Peters & Peters

Hauling companies into the dock: Law Commission issues paper on corporate criminal liability

Today, the Law Commission published its long-awaited paper on the potential reform options for the laws in England and Wales on corporate criminal liability. The Commission’s approach represents a constructive balance, exploring options for ensuring that companies can be held responsible for wrongdoing while seeking to avoid imposing unreasonable economic, regulatory or legal burdens. 


Although some legal commentators have already lamented that this paper has missed certain opportunities for reform, it is important to understand that its purpose is not to make firm recommendations to the Government, but to facilitate consideration of the various options available. A significant volume of thinking, consulting and, no doubt, lobbying will still be to come in the process before any of the options in the paper are implemented.




The existing law on when a corporate entity can be found liable for a criminal offence is fragmented and, save for a few limited exceptions such as certain health and safety offences, corporate manslaughter, and the failure to prevent bribery and failure to prevent the facilitation of tax evasion offences, it can be difficult for enforcement authorities to secure a conviction against a company. This difficulty largely arises due to the “identification principle”, which is the general rule of attribution of criminal liability to corporates that requires a person who represents the company’s directing mind and will” to have engaged in the conduct and have the necessary mental state of the offence. Often, but not always, this entails criminal conduct by one or more of the board of directors. This can be difficult to prove, particularly for larger companies where day-to-day operations and top-level corporate strategy and decision-making can often be diffusive across the organisation.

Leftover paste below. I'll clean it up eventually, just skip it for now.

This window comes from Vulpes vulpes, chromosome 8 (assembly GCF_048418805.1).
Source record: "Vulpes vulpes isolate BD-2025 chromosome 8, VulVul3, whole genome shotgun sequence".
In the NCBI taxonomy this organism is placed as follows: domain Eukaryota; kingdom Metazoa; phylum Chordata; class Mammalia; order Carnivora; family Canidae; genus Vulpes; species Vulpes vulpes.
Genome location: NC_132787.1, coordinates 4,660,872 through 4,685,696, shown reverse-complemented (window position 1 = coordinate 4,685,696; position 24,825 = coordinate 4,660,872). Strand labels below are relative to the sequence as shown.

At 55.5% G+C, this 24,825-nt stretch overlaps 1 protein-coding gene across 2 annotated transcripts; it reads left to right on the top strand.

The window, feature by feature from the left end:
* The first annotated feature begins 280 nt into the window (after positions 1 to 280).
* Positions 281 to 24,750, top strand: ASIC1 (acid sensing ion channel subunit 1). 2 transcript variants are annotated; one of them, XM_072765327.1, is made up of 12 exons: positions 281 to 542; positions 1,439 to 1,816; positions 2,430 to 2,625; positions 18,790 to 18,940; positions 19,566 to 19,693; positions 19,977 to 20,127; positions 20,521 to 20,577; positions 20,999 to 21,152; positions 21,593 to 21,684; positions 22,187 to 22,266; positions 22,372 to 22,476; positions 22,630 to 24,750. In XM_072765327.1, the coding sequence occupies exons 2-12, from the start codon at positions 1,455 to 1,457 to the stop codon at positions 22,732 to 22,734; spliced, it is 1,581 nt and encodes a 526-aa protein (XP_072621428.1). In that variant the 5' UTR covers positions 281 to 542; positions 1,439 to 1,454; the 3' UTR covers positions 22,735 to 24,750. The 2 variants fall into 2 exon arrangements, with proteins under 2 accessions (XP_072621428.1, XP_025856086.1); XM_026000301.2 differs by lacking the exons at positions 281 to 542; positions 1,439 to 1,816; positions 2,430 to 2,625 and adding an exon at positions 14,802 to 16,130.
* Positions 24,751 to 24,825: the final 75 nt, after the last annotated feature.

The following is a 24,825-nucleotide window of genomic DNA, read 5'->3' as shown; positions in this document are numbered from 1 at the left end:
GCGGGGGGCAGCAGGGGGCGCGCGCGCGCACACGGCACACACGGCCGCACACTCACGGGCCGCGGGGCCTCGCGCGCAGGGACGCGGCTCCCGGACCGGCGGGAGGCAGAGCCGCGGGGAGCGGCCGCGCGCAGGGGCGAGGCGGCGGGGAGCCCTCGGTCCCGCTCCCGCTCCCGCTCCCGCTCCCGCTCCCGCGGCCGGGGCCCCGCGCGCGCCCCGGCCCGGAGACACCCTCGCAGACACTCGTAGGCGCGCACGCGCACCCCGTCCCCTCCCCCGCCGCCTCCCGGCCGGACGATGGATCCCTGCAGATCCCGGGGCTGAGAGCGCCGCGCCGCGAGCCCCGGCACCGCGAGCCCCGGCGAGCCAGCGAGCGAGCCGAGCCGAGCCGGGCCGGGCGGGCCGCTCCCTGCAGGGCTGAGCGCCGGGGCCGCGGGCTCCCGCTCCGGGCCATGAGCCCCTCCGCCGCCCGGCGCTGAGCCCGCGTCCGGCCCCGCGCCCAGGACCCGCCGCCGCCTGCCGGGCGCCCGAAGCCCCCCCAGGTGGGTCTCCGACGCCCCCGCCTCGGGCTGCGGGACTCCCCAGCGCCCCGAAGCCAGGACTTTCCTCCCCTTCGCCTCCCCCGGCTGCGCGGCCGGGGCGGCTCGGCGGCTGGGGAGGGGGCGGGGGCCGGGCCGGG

This aspect of the law has been frequently criticised by enforcement authorities. For example, in a speech in 2018, the former Joint Head of Bribery and Corruption at the Serious Fraud Office, Ms Camilla de Silva, called the identification principle …an inadequate model for attribution…” that “encourages bad corporate culture”, does not allow for a “fair playing field” between large corporates and small to medium sized corporates and creates a two-tier approach to economic crime which is unprincipled” due to different levels of risk imposed in practice by the principle on smaller and larger businesses.




The paper explores various potential avenues for reform, endorses some options for the Government’s consideration and discounts others. Some of the headline reform options outlined in the paper include:


A rejection of the US approach of “respondeat superior” and the Australian Commonwealth approach of “corporate culture” failings


The paper considers the form of vicarious criminal liability typically used in the US by which almost any acts of an employee can be laid at door of the company. Vicarious liability makes corporate liability too easy to establish, giving too much discretion to prosecutors and creating deep uncertainty for companies. On this basis, it was reasonable for the Law Commission to reject this approach – particularly given the consultation’s mandate to explore options for reform that would “avoid disproportionate burdens upon business.